Pastan put her poetry-writing career on hold for many years after she married and started a family. Often called sacrifice, this strategy has paid off for this poet. About her sabbatical from writing, she explains that as a women coming of age in the American 1950s, she felt she had certain obligations.

Pastan has said she is a "product of the '50s." By that she means that after she married she felt she was expected to keep the perfect home, providing a homemade dessert for every night's dinner. Even though she was still attending college when she married, she felt obligated to be the perfect wife as well as the perfect student.

Because she felt being perfect at both roles was impossible, stopped writing poetry for nearly ten years. But then her husband got tired of hearing her complain unhappily that she could be a good poet if she had not chosen to marry. So her husband encouraged her to start writing again, and as they say, the rest if history.

After publishing some fifteen collections of her poems, Linda Pastan has earned many awards for her poetry.

Those awards include the Pushcart Prize, the Dylan Thomas Award, the Bess Hokin Prize (Poetry Magazine), the Di Castagnola Award (Poetry Society of America), the Maurice English Award, the 2003 Ruth Lilly Poetry Prize, and the Charity Randall Citation of the International Poetry Forum.

Not Reclusive

Pastan was also honored with a Radcliffe College Distinguished Alumnae Award. Her collections of poetry, PM/AM and Carnival Evening, were nominated for the National Book Award, and The Imperfect Paradise was nominated for the Los Angeles Times Book Prize.

Unlike Dickinson, Pastan did not dedicate herself to reclusiveness; Pastan has given many poetry readings, and she served as Poet Laureate of Maryland from 1991 to 1995. Pastan also taught at Breadloaf Writers Conference for twenty years. The Washington Post describes Pastan as,"one of the real treasures in poetry of our time."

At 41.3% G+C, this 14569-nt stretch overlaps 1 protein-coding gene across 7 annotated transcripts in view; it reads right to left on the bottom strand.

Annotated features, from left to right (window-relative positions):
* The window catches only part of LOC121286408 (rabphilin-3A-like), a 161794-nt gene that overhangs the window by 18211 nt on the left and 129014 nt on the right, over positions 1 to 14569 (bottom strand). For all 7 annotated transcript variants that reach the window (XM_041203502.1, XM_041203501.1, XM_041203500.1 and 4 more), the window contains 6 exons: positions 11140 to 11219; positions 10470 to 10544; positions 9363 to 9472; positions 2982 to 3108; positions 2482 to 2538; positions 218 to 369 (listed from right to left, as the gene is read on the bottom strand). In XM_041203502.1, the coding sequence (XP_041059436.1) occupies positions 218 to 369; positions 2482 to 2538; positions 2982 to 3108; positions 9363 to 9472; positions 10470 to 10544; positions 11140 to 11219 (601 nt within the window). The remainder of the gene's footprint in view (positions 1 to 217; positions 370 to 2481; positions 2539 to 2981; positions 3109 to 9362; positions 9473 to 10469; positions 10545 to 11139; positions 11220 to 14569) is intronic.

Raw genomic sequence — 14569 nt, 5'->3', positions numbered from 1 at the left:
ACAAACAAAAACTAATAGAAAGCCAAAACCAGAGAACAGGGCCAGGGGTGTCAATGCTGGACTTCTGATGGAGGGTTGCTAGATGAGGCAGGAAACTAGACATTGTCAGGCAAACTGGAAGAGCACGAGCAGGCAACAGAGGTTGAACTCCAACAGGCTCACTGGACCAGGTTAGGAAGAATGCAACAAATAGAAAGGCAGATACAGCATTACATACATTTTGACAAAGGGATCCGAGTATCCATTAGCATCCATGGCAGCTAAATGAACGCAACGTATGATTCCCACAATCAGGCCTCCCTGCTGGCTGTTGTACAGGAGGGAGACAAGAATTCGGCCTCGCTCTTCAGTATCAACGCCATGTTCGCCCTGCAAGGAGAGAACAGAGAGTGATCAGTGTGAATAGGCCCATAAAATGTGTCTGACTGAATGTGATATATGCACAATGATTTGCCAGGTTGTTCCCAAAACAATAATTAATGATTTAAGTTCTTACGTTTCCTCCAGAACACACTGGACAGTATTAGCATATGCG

A Bronx Girl

Born in 1932 in the Bronx to a Jewish family, Pastan completed her undergraduate degree at Radcliffe College and then earned an M.A. at Brandeis University. Pastan currently lives in Potomac, Maryland. Hearing Linda Pastan reading her poems is a delightful experience: Linda Pastan poetry reading Library of Congress Webcast.

Sample Poem

Linda Pastan’s "Marks," similar to Theodore Roethke’s "My Papa’s Waltz," often receives a dismal negative reading through misunderstanding the use of the controlling metaphor. But the poem is clearly playful, describing a minor annoyance, not a serious complaint.

Marks

My husband gives me an A
for last night's supper,
an incomplete for my ironing,
a B plus in bed.
My son says I am average,
an average mother, but if
I put my mind to it
I could improve.
My daughter believes
in Pass/Fail and tells me
I pass. Wait 'til they learn
I'm dropping out.

In her poem "Marks" the speaker is using a school metaphor to vent her frustration at being constantly evaluated by her family. "Marks" means grades, and each family member has his or her own system of grading the mother.

The poem is a playful, tongue-in-cheek portrayal of the speaker’s annoyance from constantly receiving criticism on her performance of household chores. This poem demonstrates the clever take on an issue that Pastan often puts on display.

Linda Pastan Reading 3 Poems

This content is accurate and true to the best of the author’s knowledge and is not meant to substitute for formal and individualized advice from a qualified professional.

Questions & Answers

Question: What is the major influence on Linda Pastan's writitng?

Answer: The Hudson Review said of Pastan’s style, “a poet of a hundred small delights, celebrations, responses, satisfactions, pleasures.” The same has been observed about the poetry of Emily Dickinson. Both poets made careers of paying attention to the domestic scene, a place often overlooked by writers of all stripes.

Young writers are often encouraged to travel widely and look beyond the narrow wall of home and hearth, but Pastan and Dickinson are proof that great poetry can be gathered if the poet simply grows where she is planted.

© 2017 Linda Sue Grimes